This entire week, in honor of Valentine's Day, we put together a shelf of our favorite books on chocolate, with one Cook the Book recipe a day adapted from each volume. To end the week, and to complete our "Chocolate Lover's Library," we're adding Chocolate Desserts by Pierre Hermé, by Serious Eats' baking contributor Dorie Greenspan. We can't think of a better duo to work on a book together. Here, you get the sophisticated chocolate desserts of Hermé written and tested for home kitchens by Dorie, so you know these recipes will work for you, and you know you'll have Dorie's expert advice guiding you through them.
The recipe we've adapted here is for simple chocolate mousse, made super-light by the addition of whipped egg whites and by using milk instead of the more common heavy cream. Hermé sees this mousse as a base recipe to which all kinds of flavors and textures can be added, from caramelized Rice Krispies to cardamom.
Win the Serious Eats Chocolate Library
We're giving away five (5) sets of the Chocolate Lover's Library—one each day this week. So you can win a copy of Dorie's Chocolate Desserts by Pierre Hermé, along with the four other other fantastic chocolate books we rolled out this week. Just answer the following question in the comments:
What is your favorite chocolate dessert?
One (1) winner will be chosen at random from among the comments of this post. Comments will be open until 3 p.m. ET February 16. You may win only once during the lifetime of the contest as a whole. The standard Serious Eats contest rules apply.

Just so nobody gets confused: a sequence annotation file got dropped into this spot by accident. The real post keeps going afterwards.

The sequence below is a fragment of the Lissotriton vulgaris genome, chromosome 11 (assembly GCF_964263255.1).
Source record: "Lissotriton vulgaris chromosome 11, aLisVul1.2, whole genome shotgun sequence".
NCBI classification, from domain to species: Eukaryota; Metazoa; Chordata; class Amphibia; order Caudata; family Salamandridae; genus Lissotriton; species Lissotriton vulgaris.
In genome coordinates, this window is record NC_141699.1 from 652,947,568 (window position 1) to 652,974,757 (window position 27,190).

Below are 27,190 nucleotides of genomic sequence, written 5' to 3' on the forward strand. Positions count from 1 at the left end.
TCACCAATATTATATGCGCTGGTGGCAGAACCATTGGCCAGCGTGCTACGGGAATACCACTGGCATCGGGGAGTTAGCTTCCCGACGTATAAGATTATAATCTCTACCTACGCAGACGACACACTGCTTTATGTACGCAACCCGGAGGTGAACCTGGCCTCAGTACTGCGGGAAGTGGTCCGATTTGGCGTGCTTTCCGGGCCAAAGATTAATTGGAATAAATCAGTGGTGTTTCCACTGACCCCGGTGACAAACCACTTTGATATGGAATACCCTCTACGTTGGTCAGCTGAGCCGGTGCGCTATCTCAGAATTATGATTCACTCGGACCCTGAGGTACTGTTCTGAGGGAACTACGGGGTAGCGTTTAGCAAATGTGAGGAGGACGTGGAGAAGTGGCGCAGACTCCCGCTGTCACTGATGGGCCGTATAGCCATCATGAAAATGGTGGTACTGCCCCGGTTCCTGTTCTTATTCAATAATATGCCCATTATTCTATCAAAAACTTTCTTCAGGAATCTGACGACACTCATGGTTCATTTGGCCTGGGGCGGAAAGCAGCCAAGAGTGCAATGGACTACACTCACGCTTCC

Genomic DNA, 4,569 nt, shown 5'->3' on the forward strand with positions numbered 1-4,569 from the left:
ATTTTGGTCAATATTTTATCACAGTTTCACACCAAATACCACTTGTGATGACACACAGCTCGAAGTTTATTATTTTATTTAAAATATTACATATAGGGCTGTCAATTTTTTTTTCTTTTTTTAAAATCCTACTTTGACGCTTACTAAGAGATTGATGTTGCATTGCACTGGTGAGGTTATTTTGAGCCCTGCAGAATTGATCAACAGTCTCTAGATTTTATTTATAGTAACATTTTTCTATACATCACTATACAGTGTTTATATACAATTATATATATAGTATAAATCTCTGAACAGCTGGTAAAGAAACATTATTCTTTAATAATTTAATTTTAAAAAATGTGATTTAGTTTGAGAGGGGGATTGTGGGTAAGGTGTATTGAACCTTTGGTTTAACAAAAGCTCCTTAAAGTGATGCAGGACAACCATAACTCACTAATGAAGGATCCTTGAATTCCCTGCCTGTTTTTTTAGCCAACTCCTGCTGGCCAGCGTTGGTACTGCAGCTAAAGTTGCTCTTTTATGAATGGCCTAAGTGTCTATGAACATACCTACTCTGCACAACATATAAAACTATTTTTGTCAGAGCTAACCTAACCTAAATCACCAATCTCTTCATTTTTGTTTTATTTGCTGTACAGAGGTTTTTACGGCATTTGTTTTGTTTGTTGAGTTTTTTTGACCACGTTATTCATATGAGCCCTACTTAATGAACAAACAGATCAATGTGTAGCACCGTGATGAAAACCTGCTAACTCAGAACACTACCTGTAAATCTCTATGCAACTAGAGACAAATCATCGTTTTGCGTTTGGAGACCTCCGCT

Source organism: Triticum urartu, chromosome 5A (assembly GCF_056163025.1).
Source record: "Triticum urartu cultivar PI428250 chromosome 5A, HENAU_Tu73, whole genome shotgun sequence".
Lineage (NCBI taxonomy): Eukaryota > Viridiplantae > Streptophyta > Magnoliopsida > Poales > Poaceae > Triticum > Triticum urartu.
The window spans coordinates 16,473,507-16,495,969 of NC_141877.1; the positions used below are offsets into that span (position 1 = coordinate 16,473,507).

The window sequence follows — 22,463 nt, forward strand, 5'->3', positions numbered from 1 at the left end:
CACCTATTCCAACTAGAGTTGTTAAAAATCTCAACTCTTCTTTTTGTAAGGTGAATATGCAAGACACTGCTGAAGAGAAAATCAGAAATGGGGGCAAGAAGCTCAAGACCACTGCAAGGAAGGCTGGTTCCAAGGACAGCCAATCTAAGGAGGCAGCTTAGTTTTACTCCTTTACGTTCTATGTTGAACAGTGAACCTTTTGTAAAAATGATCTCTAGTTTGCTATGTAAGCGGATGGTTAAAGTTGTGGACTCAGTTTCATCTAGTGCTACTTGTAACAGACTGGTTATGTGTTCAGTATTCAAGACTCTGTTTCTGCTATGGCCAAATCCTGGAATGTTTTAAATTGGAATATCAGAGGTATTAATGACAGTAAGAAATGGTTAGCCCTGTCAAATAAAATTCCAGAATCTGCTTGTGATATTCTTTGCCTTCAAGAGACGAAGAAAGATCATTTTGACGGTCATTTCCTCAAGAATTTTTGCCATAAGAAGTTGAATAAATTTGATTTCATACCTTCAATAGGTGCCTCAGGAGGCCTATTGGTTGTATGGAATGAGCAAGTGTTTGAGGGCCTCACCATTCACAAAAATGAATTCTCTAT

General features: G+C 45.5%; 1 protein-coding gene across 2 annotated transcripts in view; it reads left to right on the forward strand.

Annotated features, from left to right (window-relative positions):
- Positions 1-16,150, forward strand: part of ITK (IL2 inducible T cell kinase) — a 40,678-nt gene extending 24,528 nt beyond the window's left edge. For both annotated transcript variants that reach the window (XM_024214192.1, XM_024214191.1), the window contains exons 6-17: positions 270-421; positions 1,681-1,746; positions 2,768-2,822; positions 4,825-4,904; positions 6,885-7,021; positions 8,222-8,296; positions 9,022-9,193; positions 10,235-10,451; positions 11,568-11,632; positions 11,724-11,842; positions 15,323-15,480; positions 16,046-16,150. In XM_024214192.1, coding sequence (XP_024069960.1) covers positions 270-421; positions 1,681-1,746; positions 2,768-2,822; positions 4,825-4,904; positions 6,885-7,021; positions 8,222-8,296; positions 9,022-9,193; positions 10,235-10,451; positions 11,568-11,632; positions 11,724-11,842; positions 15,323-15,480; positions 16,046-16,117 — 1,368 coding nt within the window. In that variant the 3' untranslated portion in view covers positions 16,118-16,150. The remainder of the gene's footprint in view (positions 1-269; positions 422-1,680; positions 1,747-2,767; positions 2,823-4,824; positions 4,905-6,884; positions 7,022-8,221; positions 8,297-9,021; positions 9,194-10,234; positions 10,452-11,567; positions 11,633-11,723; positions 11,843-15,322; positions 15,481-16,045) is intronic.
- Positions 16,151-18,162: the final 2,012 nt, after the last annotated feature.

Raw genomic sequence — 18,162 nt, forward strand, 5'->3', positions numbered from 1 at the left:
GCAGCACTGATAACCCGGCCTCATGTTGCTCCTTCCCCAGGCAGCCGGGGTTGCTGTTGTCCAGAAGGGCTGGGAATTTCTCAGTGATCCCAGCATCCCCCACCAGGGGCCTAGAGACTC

- Yield:6 servings
- 6 ounces (170 grams) bittersweet chocolate, finely chopped
- 1/3 cup (80 grams) whole milk
- 1 large egg yolk
- 4 large egg whites
- 2 tablespoons sugar
Melt the chocolate in a bowl over—not touching—simmering water or in the microwave oven. If necessary, transfer the chocolate to a bowl that is large enough to hold all of the ingredients. Keep the chocolate on the counter until needed. The chocolate should still feel warm to the touch when you’re ready to use it.
Bring the milk to the boil, then pour it over the chocolate. Using a small whisk, gently blend the milk into the chocolate. Add the egg yolk and whisk it into the chocolate, again working gently; stop when the yolk is incorporated.
In a mixer fitted with a whisk attachment, beat the egg whites on medium speed just until they hold soft peaks. Increase the speed to medium-high and gradually add the sugar. Continue to beat the whites until they are firm but still glossy. Scoop one-third of the whites out of the bowl onto the chocolate mixture. Working with a whisk, beat the whites into the chocolate to lighten the mixture. Now, with either the whisk or a large flexible rubber spatula, delicately but thoroughly fold the rest of the beaten whites into the chocolate.
Turn the mousse into a large serving bowl—glass is very nice for this dessert—or into individual coupes or cups, and refrigerate for 1 hour to set.
Keeping: Although the texture of the mousse will be lighter if you serve it shortly after chilling it, it can be covered and kept in the refrigerator for up to 2 days – after which time it will be just as delicious, if a little denser.